Draw budget constraints for pizza and all other goods that reflect your situations both before and during the special promotion. (Put the quantity of pizzas on the horizontal axis.) Indicate the horizontal and vertical intercepts and the slope of the budget constraint.

How is this special offer likely to alter your buying behavior?

How might your answer to (b) depend on the shape of your indifference curves?

**Solution:**

To draw your budget constraint, you need to find the combinations of pizza and all other goods that are available to you before and during the promotion. The starting place for drawing your budget constraint is to find its

*x-*and*y-*intercepts.Before the promotion, you could afford 4 pizzas a day ($40/$10) if you spent all of your income on pizza. This is the

*x*-intercept (Figure A). Likewise, you could afford 40 units of all other goods per day ($40/$1) if you purchased no pizza. This is the*y*-intercept. The budget constraint, shown in Figure A, connects these two points and has a slope of –40/4 = –10. This slope measures the amount of other goods you must give up to have an additional pizza. Note that this is also equal to –*P*/_{x}*P*= –$10/$1 = –10._{y}Once the promotion begins, you can still afford 40 units of all other goods if you buy no pizza. The promotion has an effect only if you buy some pizza. This means the

*y*-intercept of the budget constraint is unchanged by the promotion. Now suppose you buy 1 pizza. In that case, you must pay $10 for the pizza, leaving you $30 for purchasing all other goods. This bundle is point*A*on the diagram. If you were to buy a second pizza, its price would be only $5. Spending $15 on 2 pizzas would allow you to purchase $25 ($40 – $15) worth of other goods. This corresponds to bundle*B*. The third and fourth pizzas also cost $5 each. After 3 pizzas, you have $20 left to spend on other goods, and after 4 pizzas, you are left with $15 for other goods. These are points*C*and*D*on the diagram.A fifth pizza will cost you $10 (the full price) because the promotion limits the $5 price to the next 3 pizzas you buy. That means if you choose to buy 5 pizzas, you will spend $35 on pizza and only $5 on other goods, as at bundle

*E*. Now that you have again purchased a pizza at full price, you are eligible to receive the next 3 at the reduced price of $5. Unfortunately, you only have enough income for one more $5 pizza. Therefore, if you would like to spend all of your income on pizza, you can buy 6 pizzas instead of just 4.As a result of the promotion, then, your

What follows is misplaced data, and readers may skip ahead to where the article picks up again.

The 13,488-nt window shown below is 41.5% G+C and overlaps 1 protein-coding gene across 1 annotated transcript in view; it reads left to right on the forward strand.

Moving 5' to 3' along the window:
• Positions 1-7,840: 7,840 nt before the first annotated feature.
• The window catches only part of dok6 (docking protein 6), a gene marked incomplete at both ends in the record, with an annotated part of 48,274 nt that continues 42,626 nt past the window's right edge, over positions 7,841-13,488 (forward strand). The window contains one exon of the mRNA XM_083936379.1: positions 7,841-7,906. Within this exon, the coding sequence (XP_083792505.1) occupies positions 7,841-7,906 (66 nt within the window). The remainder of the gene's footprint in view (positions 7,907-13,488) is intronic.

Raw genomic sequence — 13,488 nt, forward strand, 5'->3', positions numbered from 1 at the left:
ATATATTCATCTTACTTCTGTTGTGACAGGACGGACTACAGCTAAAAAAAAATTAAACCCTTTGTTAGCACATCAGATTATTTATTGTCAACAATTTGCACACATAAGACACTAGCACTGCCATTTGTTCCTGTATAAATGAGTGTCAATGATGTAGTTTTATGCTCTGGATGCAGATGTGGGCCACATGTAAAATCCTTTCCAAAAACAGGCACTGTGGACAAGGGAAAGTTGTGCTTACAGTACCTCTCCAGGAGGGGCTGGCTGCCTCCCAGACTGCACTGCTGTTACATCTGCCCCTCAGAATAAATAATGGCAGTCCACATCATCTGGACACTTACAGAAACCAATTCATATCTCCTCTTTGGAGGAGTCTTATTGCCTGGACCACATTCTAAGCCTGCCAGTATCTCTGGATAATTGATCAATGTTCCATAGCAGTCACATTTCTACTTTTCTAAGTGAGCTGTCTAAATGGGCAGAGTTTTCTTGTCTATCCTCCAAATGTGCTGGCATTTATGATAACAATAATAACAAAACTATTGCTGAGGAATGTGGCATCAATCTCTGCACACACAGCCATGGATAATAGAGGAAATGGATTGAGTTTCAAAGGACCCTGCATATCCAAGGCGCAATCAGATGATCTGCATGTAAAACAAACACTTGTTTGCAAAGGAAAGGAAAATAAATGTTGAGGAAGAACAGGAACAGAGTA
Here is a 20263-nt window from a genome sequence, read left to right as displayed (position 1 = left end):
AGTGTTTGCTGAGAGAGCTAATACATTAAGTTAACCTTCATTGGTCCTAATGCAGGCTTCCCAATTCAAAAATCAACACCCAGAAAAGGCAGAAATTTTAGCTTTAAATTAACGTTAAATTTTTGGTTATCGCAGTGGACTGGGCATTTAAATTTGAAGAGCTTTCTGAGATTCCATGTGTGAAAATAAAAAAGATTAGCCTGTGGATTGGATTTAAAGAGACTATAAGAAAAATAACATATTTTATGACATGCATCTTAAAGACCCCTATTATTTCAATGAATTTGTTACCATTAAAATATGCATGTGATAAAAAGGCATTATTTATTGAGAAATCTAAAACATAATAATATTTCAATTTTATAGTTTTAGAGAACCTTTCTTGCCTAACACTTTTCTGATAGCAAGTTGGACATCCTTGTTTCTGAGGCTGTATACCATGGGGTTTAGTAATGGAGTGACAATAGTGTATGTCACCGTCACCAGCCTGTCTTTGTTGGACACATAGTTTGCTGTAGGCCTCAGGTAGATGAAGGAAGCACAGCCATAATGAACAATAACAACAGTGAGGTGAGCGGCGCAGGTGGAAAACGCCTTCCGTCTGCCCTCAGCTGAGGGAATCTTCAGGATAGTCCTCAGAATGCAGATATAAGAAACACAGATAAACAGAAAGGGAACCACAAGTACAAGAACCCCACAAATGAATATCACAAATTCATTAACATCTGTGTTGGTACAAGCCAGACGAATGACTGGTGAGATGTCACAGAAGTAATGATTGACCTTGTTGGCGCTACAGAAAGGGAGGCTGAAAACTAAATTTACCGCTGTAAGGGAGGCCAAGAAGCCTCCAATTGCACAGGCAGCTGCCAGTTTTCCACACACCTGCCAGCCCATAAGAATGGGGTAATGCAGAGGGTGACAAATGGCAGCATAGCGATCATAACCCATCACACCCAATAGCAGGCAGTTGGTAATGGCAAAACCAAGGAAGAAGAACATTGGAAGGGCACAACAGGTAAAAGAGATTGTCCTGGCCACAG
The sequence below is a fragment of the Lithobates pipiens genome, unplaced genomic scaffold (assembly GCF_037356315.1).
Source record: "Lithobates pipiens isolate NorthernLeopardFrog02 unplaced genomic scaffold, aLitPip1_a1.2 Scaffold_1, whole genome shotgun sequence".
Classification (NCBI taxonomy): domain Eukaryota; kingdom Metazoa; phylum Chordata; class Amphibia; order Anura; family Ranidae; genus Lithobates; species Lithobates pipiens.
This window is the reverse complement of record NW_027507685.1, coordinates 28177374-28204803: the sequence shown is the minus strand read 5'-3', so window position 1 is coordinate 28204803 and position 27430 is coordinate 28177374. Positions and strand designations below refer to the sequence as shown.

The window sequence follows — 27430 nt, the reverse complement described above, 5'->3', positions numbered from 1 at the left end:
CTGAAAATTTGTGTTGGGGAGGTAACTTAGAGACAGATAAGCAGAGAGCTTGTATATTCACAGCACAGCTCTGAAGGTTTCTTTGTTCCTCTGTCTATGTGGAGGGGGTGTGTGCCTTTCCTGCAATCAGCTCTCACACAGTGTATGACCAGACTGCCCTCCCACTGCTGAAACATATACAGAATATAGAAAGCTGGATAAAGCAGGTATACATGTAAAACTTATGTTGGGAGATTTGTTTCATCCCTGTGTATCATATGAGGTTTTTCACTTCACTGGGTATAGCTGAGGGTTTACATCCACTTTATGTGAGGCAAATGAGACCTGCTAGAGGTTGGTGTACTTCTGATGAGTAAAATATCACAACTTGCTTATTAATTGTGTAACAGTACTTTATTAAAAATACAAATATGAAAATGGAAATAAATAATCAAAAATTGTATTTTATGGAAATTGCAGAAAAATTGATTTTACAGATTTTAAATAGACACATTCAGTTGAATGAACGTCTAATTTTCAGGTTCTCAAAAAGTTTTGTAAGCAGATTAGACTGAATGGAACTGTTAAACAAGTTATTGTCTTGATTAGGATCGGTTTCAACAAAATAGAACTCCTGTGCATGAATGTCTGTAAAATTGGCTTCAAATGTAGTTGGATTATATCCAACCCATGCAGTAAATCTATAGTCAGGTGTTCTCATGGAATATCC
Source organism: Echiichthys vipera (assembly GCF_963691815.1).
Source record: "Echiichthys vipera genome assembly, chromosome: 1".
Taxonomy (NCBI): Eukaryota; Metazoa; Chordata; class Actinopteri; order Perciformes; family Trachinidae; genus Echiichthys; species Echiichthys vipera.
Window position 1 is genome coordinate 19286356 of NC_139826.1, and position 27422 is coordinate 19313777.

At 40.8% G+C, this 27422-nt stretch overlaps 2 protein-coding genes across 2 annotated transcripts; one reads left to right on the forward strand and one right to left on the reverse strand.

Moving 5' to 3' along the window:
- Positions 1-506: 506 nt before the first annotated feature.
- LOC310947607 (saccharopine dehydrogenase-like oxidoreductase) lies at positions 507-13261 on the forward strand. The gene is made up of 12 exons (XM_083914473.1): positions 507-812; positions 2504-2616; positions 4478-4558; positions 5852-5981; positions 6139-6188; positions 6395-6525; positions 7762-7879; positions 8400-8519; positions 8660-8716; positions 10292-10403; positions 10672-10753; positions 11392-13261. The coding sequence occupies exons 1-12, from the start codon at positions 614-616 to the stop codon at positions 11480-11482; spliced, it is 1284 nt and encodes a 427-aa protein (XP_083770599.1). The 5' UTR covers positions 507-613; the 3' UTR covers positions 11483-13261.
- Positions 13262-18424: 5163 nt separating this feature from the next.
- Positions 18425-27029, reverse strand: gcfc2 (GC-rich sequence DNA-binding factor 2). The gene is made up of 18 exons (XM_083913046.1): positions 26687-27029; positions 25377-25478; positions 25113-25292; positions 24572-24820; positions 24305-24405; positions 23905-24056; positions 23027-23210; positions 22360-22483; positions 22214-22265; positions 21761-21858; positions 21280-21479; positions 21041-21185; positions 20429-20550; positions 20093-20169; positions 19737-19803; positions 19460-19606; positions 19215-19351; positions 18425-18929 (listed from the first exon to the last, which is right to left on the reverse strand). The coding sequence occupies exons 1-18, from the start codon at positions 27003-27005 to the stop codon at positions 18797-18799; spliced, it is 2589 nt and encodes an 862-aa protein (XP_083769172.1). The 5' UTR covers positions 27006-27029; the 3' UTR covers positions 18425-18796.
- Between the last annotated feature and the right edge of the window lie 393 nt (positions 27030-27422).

*x*-intercept has moved out to 6, and your budget line has pivoted out (in a somewhat irregular way because of all the relative price changes corresponding to purchasing different numbers of pizzas) to reflect the increase in your purchasing power due to the promotion.It is likely that the promotion will increase how much pizza you consume. Most of the new budget constraint lies to the right of the initial budget constraint, increasing the number of feasible bundles available to you. Because more is preferred to less, it is likely that your optimal consumption bundle will include more pizza than before.

If your indifference curves are very flat, you have a strong preference for other goods relative to pizza. For example, look at

*U*(Figure B). The slope of this indifference curve is relatively small (in absolute value). This means that the marginal rate of substitution of pizza for other goods is small. If your indifference curves look like this, you are not very willing to trade other goods for more pizza, and your optimal consumption bundle will likely lie on the section of the new budget constraint that coincides with the initial budget constraint. The promotion would cause no change in your consumption behavior; pizza is not a high priority for you, as indicated by your flat indifference curve._{A}On the other hand, if your indifference curves are steeper, like

*U*, your marginal rate of substitution is relatively large, indicating that you are willing to forgo a large amount of other goods to consume an additional pizza. This promotion will then, more than likely, cause you to purchase additional pizzas._{B}